Best moment: Despite their earlier defeat by Hungary, the canny West Germans, knowing that scouting and video footage of club football were in their embryonic stages, had played an under-strength side in that game and later defeated the surprised Hungarians 3-2 in the final.

2. France 1998

Zidane’s double against Brazil. Beckham’s kick at Simeone. Carlos Valderrama’s haircut. Owen’s solo goal against Argentina – just some of the enduring memories of France ’98 that will continue to endure for some time to come. France ’98 was certainly a purist’s World Cup with an emphasis on attacking football. As a result, 171 goals were scored in a tournament eventually won by the home side as they triumphed 3-0 over a lacklustre Brazil.

Best moment: Dennis Bergkamp’s fear of flying had restricted his international appearances, but he braved the Channel Tunnel to take the stage for Holland in France. In the quarter-final against Argentina, with the score locked at 1-1 in the 89th minute, Bergkamp elegantly controlled a diagonal lofted pass before slamming home a volley to send Holland through to the semi-finals.

1. Brazil 2014

The Brazilian public were promised a marvellous World Cup and they were not disappointed. Despite taking place amidst noisy protests about the weight and wisdom of Brazilian government spending for football’s showpiece event, the tournament let its football do the talking as some hefty attacking play drew rich rewards for the billions of viewers around the world. Reigning champions Spain were thumped 5-1 by Holland, James Rodriguez announced himself as football’s next superstar and Germany swept all before them to record a fourth World Cup crown.

Best moment: Hopes were high for hosts Brazil going into their semi-final with Germany but, when Neymar fractured a vertebra and captain Thiago Silva earned a suspension, things quickly turned nightmarish as a ruthless German side dismembered them 7-1, compiling a 5-0 lead by half-time. Ouch.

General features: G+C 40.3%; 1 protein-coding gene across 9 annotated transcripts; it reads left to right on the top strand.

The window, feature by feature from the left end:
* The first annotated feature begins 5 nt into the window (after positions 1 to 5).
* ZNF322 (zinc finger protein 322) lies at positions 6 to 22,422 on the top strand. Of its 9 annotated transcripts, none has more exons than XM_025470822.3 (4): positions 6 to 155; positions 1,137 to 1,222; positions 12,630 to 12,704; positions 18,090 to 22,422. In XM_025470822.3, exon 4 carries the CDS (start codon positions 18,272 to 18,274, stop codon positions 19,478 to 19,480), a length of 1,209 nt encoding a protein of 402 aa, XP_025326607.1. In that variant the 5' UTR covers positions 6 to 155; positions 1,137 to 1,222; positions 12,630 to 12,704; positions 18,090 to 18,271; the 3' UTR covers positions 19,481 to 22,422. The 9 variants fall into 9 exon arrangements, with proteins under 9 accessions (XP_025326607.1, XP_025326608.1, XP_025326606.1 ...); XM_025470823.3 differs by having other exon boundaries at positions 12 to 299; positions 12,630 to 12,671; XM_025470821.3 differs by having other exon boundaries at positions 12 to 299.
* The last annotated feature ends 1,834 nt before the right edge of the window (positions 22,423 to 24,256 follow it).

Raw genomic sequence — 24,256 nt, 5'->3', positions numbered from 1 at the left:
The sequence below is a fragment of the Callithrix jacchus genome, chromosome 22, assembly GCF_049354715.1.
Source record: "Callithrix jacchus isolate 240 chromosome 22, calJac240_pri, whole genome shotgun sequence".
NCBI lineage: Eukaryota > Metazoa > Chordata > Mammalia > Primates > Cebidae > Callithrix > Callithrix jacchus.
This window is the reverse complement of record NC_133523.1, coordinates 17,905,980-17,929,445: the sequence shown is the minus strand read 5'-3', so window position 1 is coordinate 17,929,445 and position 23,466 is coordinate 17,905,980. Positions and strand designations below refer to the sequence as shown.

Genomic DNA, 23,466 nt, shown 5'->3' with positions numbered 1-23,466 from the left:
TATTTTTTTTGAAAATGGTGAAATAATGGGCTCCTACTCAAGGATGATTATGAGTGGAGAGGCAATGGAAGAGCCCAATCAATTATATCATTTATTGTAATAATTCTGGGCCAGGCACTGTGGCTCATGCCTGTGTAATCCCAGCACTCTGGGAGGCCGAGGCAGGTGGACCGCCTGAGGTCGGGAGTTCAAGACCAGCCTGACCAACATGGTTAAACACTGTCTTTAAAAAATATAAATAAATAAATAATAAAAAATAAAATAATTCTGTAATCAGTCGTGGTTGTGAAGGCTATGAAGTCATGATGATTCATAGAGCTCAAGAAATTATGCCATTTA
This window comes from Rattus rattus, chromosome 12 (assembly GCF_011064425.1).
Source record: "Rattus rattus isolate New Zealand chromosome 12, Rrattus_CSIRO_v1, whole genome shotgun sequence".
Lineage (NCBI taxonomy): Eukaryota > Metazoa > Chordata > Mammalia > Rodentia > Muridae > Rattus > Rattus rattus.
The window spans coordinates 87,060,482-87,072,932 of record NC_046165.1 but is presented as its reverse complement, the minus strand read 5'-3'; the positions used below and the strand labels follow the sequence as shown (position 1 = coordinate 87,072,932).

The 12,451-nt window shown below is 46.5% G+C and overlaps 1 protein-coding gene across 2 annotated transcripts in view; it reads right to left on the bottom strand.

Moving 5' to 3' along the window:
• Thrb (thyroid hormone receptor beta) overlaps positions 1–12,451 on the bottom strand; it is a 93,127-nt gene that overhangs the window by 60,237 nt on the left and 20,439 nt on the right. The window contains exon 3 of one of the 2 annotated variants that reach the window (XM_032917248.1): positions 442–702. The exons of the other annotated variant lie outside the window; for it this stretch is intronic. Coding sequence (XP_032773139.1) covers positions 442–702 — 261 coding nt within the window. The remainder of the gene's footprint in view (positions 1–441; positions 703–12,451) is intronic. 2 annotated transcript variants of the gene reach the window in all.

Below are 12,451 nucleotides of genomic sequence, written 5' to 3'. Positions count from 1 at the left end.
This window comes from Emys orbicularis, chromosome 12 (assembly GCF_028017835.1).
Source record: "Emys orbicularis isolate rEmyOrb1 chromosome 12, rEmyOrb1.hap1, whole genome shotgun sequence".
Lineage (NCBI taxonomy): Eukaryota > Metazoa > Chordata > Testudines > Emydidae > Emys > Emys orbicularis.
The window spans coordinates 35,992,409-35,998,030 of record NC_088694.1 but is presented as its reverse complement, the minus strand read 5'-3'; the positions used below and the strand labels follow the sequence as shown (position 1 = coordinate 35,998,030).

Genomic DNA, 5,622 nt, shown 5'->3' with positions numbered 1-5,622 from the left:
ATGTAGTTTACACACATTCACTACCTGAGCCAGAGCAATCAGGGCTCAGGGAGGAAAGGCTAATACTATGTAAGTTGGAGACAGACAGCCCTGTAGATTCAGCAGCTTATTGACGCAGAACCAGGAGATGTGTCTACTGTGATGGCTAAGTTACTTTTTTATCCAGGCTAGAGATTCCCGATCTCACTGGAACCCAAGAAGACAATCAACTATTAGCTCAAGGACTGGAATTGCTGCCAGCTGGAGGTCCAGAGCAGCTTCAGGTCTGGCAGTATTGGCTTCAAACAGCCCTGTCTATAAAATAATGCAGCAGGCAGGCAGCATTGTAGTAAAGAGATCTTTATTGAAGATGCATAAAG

Now we move on to the worst World Cups in history – brace yourselves!

3. USA 1994

The tone for USA ’94 was set in the opening ceremony when Oprah Winfrey fell off the stage in introducing Diana Ross before Ross famously missed a penalty in a pre-orchestrated routine. The football itself was not much better, with hot temperatures and a lack of attacking football combining to bore viewers rather than excite them. USA ’94 also made history by hosting the first goalless World Cup final – a dour 0-0 draw between eventual winners Brazil and Italy.

Worst moment: Diego Maradona was sent home in disgrace after testing positive for the banned weight-loss drug ephedrine. The fiasco ended his equally controversial and glittering international career, although he continued at club level for three more years.

2. Italy 1990

Italia ’90 is not fondly remembered by the football fraternity – unless you support Germany. The tournament was so bad that it caused the back-pass rule to be created while many experts consider the tournament to have been the crucible of defensive football. Only 115 goals were scored in the 52 matches played – a record low for World Cups – with one group even recording five draws from six games. A dull World Cup final was enlivened by Andreas Brehme, whose 85th-minute goal won the tournament for West Germany.